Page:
Tuesday, 8 March 2016

The Joyless Life

If I asked you to describe life as a Christian in one word, what would it be?  Tragically I don't think we would often use the word joy.  In fact I can't help thinking that it wouldn't make it's way into our top 5 words.  Joy is not something that characterises us as Christians and yet it is a word that is liberally used in the Bible, and in some quite surprising places.  And yet we seem to be more characterised by a Christian melancholy or even grumpiness.  Is it any wonder that our faith does not provoke questions of those around us, it is too readily lost, to easily swamped by the worries and cares of the world around us.  The situational and circumstantial swiftly drives out what should deb our settled experience.

I was preaching Psalm 42-43 on Sunday and was struck by the Psalmists determination to search for and find the joy he had previously known in God.  He describes it in quite striking tones.  Firstly he begins by remembering back to what was lost, his joy in a closeness to God, the joy he used to have as he gathered with others to praise God (do you remember what that felt like, when going to church wasn't a duty or a habit but a joy?).  "These things I remember as I pour out my soul: how I used to go to the house of God under the protection of the Mighty One with shouts of joy and praise among the festive throng." (Psalm 42v4)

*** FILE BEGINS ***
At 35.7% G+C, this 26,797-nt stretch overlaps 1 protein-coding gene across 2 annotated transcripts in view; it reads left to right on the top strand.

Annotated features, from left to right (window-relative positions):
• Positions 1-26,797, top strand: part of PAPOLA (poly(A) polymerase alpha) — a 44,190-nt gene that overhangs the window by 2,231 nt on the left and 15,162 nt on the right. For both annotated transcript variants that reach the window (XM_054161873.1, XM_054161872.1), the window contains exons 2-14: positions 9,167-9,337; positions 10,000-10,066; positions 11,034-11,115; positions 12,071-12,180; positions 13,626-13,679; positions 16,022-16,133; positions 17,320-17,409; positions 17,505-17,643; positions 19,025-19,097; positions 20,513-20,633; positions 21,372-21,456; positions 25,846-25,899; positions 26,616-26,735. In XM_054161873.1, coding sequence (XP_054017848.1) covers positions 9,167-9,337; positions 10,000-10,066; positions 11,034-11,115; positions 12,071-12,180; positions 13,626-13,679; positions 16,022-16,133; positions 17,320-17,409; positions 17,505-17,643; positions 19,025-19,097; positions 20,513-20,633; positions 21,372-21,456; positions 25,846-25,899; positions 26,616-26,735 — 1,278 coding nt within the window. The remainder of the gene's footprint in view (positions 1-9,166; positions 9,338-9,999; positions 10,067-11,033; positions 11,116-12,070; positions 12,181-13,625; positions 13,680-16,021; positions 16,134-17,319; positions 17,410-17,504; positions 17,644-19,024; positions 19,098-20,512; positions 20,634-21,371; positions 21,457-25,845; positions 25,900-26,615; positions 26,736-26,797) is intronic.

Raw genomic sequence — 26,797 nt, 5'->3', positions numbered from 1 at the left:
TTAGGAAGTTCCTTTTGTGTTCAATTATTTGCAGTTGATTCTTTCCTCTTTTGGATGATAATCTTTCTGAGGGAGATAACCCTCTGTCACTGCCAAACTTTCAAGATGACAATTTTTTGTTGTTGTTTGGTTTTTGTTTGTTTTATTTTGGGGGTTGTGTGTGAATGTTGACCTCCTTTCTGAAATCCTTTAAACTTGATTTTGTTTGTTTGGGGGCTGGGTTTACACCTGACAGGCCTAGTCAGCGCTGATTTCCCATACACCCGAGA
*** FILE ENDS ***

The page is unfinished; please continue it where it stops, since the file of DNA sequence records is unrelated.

Then he looks forward with longing to the day when he feels that joy again, when God has answered his prayer and he can return to Jerusalem, when the mockery stops and he again gathered with God's people in God's place.  "Then I will go to the altar of God, to God, my joy and my delight. I will praise you with the lyre, O God, my God."  (Psalm 43v4)

It is striking that in Psalm that walks us through the Psalmists spiritual depression what has caused
him to be depressed is his loss of his joy in God and his intense desire, his thirst, (Psalm 42v1) to see it restored to him.  It is a striking Psalm, that is helpful as a prayer for us to pray when we are struggling, but also in exposing how we settle for dreariness rather than joyfulness, a halfhearted duty rather than a delight in our glorious God and gospel.  Is my life marked by this joy?  If not, am I hungry to know it again?  And what on earth is wrong with me if I am not?

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